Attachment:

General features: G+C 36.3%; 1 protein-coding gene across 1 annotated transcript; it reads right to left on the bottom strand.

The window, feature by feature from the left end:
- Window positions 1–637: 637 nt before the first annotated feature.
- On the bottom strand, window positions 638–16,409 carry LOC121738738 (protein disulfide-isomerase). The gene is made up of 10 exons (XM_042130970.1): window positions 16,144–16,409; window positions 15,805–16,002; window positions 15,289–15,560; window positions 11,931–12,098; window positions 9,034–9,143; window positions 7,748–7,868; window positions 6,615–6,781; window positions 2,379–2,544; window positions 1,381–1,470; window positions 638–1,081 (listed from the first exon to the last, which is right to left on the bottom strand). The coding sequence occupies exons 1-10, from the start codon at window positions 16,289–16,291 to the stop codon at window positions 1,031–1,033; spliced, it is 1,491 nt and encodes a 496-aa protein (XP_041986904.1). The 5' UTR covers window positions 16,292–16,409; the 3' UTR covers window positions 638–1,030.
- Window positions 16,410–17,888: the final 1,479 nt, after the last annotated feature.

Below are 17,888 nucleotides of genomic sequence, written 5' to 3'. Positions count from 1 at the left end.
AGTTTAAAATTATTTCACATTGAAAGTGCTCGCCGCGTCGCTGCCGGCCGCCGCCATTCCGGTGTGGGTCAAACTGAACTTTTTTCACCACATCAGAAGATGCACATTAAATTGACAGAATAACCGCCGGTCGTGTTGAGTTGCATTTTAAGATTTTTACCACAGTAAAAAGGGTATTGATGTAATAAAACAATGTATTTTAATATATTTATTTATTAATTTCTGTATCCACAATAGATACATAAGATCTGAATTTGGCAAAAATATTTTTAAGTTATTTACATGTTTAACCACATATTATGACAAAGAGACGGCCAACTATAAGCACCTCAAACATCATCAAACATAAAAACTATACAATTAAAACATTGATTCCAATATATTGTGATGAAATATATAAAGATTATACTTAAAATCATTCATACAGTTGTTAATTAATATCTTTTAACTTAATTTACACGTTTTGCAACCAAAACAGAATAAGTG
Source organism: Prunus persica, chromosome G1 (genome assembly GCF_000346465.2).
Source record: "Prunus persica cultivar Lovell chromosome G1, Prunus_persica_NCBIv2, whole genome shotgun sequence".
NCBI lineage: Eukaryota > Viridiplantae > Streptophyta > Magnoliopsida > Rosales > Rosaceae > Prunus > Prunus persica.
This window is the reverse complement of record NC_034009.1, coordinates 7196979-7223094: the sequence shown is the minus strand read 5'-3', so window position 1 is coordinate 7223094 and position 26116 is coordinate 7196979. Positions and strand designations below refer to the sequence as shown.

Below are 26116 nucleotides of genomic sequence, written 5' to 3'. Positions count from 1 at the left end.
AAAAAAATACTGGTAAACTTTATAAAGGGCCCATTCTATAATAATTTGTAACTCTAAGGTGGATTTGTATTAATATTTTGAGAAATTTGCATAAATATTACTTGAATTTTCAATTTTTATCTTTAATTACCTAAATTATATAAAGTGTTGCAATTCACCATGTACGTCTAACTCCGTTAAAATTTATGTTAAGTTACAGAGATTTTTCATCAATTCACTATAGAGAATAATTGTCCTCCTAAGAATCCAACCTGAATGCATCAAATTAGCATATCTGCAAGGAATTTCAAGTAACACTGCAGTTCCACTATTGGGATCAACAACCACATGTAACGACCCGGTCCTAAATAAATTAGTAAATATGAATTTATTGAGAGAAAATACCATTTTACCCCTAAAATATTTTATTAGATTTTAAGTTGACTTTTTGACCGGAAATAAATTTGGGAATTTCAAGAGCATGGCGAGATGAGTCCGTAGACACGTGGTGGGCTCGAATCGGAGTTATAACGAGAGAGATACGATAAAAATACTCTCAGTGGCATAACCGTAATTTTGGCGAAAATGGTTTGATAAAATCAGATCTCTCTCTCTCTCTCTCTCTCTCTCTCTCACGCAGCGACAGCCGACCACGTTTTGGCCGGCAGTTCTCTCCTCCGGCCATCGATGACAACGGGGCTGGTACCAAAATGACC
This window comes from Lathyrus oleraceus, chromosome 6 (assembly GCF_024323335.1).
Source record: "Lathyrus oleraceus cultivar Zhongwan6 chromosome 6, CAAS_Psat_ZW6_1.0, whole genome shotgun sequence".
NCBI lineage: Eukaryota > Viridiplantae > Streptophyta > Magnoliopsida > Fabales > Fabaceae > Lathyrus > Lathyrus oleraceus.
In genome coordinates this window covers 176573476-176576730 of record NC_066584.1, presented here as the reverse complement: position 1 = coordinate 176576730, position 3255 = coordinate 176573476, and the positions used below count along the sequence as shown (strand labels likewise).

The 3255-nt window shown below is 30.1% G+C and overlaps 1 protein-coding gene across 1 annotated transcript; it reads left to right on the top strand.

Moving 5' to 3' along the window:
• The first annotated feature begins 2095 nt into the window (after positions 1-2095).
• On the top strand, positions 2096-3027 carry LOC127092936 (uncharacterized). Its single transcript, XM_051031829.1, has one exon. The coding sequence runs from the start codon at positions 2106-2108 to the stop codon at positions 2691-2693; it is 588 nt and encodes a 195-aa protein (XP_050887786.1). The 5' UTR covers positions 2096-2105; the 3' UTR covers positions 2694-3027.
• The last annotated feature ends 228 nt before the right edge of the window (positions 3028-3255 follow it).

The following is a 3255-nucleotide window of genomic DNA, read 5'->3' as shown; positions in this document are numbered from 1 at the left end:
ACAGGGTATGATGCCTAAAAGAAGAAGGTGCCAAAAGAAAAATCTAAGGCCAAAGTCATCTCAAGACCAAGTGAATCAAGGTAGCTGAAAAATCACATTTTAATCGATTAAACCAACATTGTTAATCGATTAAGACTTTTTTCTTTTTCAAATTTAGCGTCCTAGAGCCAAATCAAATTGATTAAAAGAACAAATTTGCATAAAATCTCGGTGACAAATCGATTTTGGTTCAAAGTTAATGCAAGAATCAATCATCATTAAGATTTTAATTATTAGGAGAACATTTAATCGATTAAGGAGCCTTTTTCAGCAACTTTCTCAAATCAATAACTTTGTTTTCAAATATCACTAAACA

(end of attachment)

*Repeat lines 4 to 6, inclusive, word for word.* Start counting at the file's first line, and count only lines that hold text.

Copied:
- On the bottom strand, window positions 638–16,409 carry LOC121738738 (protein disulfide-isomerase). The gene is made up of 10 exons (XM_042130970.1): window positions 16,144–16,409; window positions 15,805–16,002; window positions 15,289–15,560; window positions 11,931–12,098; window positions 9,034–9,143; window positions 7,748–7,868; window positions 6,615–6,781; window positions 2,379–2,544; window positions 1,381–1,470; window positions 638–1,081 (listed from the first exon to the last, which is right to left on the bottom strand). The coding sequence occupies exons 1-10, from the start codon at window positions 16,289–16,291 to the stop codon at window positions 1,031–1,033; spliced, it is 1,491 nt and encodes a 496-aa protein (XP_041986904.1). The 5' UTR covers window positions 16,292–16,409; the 3' UTR covers window positions 638–1,030.
- Window positions 16,410–17,888: the final 1,479 nt, after the last annotated feature.

Below are 17,888 nucleotides of genomic sequence, written 5' to 3'. Positions count from 1 at the left end.